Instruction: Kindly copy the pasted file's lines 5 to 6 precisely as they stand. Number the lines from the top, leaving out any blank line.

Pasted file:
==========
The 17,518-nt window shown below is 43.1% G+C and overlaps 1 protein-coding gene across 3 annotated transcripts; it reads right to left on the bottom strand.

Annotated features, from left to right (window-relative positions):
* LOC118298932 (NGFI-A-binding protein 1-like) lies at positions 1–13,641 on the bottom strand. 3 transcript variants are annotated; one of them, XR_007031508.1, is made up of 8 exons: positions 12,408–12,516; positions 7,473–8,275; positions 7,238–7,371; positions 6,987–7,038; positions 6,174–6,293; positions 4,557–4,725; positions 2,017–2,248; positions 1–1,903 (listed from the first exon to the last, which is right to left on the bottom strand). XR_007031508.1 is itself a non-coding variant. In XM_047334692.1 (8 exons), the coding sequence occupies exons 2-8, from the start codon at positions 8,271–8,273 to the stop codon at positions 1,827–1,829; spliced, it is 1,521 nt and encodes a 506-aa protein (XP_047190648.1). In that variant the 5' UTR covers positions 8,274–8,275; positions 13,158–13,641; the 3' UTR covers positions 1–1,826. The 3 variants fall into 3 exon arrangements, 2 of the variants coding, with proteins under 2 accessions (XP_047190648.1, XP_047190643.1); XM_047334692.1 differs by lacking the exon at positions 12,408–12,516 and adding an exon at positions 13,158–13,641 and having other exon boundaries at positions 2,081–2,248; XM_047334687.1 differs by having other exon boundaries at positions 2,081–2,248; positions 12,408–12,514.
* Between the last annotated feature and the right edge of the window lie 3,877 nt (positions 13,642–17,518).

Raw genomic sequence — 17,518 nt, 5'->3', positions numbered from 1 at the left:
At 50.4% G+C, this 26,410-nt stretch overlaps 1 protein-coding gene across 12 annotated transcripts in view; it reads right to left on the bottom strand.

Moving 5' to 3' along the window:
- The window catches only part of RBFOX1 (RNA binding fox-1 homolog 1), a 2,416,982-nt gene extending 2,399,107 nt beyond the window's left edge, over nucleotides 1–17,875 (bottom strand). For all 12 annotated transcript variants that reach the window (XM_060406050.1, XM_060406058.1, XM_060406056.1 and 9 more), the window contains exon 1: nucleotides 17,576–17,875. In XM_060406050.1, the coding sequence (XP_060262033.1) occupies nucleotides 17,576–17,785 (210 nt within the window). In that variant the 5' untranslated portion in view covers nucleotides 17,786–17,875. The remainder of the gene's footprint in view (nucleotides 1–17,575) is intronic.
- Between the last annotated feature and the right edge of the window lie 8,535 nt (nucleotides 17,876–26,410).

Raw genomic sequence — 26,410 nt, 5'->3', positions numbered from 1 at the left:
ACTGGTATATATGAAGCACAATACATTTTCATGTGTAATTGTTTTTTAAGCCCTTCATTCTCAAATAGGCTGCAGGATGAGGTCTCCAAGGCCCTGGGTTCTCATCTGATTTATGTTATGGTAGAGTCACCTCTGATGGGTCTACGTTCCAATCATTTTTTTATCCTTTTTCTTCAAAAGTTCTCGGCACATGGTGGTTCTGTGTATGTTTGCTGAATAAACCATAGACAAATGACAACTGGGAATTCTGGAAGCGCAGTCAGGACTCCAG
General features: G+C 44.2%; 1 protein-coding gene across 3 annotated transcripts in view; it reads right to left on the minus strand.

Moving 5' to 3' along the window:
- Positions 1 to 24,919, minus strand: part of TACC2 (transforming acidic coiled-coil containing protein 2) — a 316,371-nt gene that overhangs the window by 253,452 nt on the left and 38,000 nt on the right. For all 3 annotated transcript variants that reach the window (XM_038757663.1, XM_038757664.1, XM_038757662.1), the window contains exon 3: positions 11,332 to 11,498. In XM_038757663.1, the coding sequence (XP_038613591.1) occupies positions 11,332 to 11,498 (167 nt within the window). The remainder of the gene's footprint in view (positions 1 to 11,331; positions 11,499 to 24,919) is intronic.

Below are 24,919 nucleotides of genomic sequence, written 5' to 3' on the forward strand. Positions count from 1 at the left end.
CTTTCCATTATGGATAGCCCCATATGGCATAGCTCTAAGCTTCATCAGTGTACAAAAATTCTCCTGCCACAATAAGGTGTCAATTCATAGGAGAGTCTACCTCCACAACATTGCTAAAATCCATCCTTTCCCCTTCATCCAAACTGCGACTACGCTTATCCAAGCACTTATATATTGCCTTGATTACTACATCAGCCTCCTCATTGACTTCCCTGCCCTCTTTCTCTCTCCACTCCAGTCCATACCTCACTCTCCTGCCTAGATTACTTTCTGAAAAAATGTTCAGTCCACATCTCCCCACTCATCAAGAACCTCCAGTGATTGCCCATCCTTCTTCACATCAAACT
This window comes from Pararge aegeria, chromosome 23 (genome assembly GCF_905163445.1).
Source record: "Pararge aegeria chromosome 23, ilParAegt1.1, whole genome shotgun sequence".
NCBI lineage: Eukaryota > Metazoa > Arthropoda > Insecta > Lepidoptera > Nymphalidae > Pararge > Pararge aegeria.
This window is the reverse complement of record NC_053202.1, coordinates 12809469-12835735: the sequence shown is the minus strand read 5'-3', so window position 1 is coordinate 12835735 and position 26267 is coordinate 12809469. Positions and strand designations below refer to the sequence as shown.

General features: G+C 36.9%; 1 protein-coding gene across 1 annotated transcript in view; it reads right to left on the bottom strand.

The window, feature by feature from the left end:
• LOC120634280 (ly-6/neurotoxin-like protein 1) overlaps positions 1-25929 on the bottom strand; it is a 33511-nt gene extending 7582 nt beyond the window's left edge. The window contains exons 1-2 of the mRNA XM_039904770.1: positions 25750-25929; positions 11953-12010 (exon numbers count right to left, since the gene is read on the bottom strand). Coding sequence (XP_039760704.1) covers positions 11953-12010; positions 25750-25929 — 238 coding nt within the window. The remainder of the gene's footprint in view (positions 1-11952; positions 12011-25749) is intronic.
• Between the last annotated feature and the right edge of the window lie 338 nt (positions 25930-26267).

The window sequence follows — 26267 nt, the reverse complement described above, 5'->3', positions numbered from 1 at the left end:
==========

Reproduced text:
Raw genomic sequence — 17,518 nt, 5'->3', positions numbered from 1 at the left:
At 50.4% G+C, this 26,410-nt stretch overlaps 1 protein-coding gene across 12 annotated transcripts in view; it reads right to left on the bottom strand.